Exploration is not straightforward. Red Bore is geologically challenging and Tony is immensely impressed with what Costica has come up with so far. His predecessors drilled 57 RC holes, mostly in a 20m x 20m grid, and 5 diamond over the RB gossan and sure came up with some mineralised intervals that formed the basis of the 2012 JORC resource. But they weren’t able to put up a robust model that explained the geology. Costica has since gone a long way towards doing that and is the reason for the successes that we have enjoyed.

    I appreciated Tony’s views and contributions as it supported my views the company has embraced a feasible and technically logical exploration strategy.

    I said; I would ask the company about the following three questions 1) Diamond drilling 2) “Tectonic Modelling”, and 3) Depth Range for Feasible Discovery . Tony has responded to them.


    • Diamond drilling. Up to twice the cost of RC and takes 2 to 3 times as long to drill (longer on deep holes as you have to keep pulling all the rods out to get the core out and then put the rods back down the hole). Also significantly longer to sample (have to cut the core) and so longer to get assays back. Does provide significantly greater information because you can really examine solid rock and not just rock chips. Only makes sense if you need to examine the structures and rock textures in greater detail. At present we know what we are looking for – the magnetite/chalcopyrite mix in these “pipes” / vents – and so just locating them and following them is more cost effective with RC. If we are successful in identifying new ones at Impaler and/or at Gossan then I would imagine that Costica probably would want to get additional info via DD follow-up. At present, the best use of shareholder funds is with RC.
    • “Tectonic Modelling”: I’m not sure exactly what is meant by this . Tectonism is a bucket term for the faulting, folding, shearing, remobilisation and general mashing up of the rocks that results over time from the earth’s crustal movements – plate tectonics. Trying to unravel what’s been going on is ultimately still the domain of grey matter. Gather all the available information – geology, petrology (rock types), geophysics, geochemistry, structural analysis, etc etc – and try to come up with a scenario (model) that explains what was originally there, what has happened over time, where things are now, and thus where you might predict the target material to be. I am not aware of any one-stop shop or software that might be captured by what you term “tectonic modelling”.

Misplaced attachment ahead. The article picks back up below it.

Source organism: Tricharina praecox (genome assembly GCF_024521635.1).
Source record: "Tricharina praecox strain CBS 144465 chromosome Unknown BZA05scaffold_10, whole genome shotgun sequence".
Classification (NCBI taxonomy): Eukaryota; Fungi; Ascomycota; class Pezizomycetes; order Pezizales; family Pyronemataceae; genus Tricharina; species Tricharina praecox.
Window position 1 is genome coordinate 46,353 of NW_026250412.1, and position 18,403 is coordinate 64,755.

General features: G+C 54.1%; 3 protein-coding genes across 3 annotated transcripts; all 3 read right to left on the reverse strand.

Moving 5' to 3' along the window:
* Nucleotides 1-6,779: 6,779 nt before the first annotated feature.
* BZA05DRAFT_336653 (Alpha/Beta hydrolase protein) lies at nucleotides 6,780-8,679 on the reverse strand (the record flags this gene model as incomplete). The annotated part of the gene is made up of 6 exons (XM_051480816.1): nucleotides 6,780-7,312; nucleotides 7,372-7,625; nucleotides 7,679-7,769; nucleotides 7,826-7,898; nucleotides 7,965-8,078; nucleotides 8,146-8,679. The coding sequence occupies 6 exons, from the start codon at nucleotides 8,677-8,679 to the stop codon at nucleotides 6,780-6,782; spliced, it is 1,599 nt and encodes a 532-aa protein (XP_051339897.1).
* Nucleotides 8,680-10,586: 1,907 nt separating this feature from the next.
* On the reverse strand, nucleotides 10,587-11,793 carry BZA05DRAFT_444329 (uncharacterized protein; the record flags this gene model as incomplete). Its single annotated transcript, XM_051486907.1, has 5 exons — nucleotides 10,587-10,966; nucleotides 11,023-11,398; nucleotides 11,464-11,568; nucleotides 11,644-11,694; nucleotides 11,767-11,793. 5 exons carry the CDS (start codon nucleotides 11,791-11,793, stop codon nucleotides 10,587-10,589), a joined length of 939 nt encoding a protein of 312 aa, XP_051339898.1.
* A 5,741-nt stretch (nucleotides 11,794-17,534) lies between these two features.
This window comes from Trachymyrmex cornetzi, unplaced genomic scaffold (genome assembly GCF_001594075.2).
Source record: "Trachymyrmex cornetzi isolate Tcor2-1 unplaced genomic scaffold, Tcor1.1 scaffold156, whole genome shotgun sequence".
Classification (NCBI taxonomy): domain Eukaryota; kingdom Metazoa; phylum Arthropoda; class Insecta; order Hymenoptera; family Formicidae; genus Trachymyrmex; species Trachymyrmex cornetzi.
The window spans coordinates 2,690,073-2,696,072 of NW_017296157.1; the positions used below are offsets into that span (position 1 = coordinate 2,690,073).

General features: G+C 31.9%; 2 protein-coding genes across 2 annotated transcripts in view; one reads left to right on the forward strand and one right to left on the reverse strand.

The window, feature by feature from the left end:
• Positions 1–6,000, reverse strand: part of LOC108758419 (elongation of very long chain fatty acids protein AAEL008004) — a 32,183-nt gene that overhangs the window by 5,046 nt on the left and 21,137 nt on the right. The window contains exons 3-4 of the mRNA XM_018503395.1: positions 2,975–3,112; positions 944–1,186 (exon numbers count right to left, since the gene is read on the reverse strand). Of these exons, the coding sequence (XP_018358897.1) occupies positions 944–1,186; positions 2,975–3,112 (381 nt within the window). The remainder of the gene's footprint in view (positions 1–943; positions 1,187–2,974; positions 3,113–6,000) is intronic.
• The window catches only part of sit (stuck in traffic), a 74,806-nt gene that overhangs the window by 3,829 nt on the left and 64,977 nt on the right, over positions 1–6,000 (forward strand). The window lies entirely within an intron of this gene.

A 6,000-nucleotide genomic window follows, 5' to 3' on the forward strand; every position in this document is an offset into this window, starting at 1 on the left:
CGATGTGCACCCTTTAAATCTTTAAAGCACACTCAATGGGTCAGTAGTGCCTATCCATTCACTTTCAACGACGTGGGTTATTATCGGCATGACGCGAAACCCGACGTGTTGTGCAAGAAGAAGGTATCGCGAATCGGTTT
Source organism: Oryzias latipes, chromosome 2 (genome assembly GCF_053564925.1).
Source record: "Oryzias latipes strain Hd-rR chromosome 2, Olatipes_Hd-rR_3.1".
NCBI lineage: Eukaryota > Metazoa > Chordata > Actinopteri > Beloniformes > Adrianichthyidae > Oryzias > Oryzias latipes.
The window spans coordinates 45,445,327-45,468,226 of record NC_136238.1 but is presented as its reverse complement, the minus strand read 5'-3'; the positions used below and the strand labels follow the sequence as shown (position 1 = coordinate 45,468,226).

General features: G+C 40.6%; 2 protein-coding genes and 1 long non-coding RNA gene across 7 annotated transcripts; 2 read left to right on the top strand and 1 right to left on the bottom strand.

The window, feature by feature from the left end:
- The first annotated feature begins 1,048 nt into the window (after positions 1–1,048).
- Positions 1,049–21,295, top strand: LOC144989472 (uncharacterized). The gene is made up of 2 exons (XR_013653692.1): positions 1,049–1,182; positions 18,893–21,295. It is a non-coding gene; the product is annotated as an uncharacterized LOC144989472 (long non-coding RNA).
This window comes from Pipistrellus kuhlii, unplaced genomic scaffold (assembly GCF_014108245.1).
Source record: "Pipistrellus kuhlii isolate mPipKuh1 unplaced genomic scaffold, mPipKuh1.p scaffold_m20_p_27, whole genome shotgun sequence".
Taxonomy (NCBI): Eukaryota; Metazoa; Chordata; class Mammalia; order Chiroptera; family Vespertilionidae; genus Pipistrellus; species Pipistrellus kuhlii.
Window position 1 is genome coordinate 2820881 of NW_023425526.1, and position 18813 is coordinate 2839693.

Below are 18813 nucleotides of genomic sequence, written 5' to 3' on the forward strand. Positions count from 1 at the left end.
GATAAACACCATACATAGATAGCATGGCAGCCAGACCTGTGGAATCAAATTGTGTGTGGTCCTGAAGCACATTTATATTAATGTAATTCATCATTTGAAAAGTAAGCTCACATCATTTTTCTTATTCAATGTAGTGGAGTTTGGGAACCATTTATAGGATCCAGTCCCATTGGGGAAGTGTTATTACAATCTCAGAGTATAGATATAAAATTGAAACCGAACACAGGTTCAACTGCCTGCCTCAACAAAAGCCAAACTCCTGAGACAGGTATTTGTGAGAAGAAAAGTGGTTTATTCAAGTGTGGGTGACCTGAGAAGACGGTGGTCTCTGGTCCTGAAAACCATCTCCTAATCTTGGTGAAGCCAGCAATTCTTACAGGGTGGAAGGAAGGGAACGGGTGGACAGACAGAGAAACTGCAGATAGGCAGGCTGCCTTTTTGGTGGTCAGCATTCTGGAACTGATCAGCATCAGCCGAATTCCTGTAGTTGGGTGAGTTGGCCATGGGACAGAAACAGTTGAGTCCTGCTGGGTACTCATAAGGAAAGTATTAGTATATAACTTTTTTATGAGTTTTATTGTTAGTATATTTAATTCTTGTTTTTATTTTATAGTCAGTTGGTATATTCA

• Depth Range for Feasible Discovery. No easy answer as it all comes down to economics. Kidd Creek in Canada is the world’s deepest operating base metal mine. It’s deepest shaft development is currently at 9,900 ft which is just over 3 kilometres vertically. It started as an open cut with a relatively small at-surface expression. It is VMS. So basically there is no single answer to the question of what is a “feasible” depth. If you find a massive high-grade orebody in the middle of nowhere under 500m of cover, then you have to spend the money to build the infrastructure to get to the location, put in power, water facilities, processing plant, accommodation, etc etc. You also have to spend all the money to build a decline or shaft or whatever to get down to the orebody before you can start mining, processing and selling it. However, if you have valuable near-surface patchy mineralisation, perhaps in a series of pipes grading 6%-28% Cu, and you can show that these coalesce at depth (perhaps at 150m, perhaps at 350m, perhaps somewhere in between), and you are close to an operation that already mines and treats material of similar mineralogical composition, then the depth at which an “orebody” becomes feasible could vary considerably. Basically, if the prize at the bottom of the exploration endeavours was of sufficient tonnage and grade, and there was intermittent mineralisation of good grade (albeit not of sufficient tonnage to constitute a commercially mineable body in its own right), then the economics of mining that intermittent mineralisation and processing it through a nearby plant to contribute cashflow as you developed a shaft, or decline, or whatever, on the way down to the main deep orebody, then those economics would be considerably more favourable than the first scenario I described – 500m of barren cover.

      Tony is comfortable that if THX continues exploring the way it’s done to date, and if the models continue to hold true and we can discover more of these “pipes” and track them deeper, then our first hope is that, at some stage, two or more of them will coalesce to form a bigger, thicker body that will be easier to follow deeper because it should in theory be larger, and then the next hope is that at some subsequent stage we find the source of all the near-surface chalcopyrite and that it proves to be a body of size and grade, or a body of huge tonnage and lower grade! The depth? 700m ± 500m vertical is as good a guess as any. Whether or not it proved to be “feasible” would depend on the grade and tonnage and actual depth and whether or not we’d found consistent mineralisation in the pipes / vents that we’d followed to lead us there.
    In the end Tony re-iterated that patience is the name of the game. The mineralisation, if present, is not going anywhere. Tony said "We just have to patiently work our way through this complex geology". He also re-iterated that "it is exploration and it is speculative".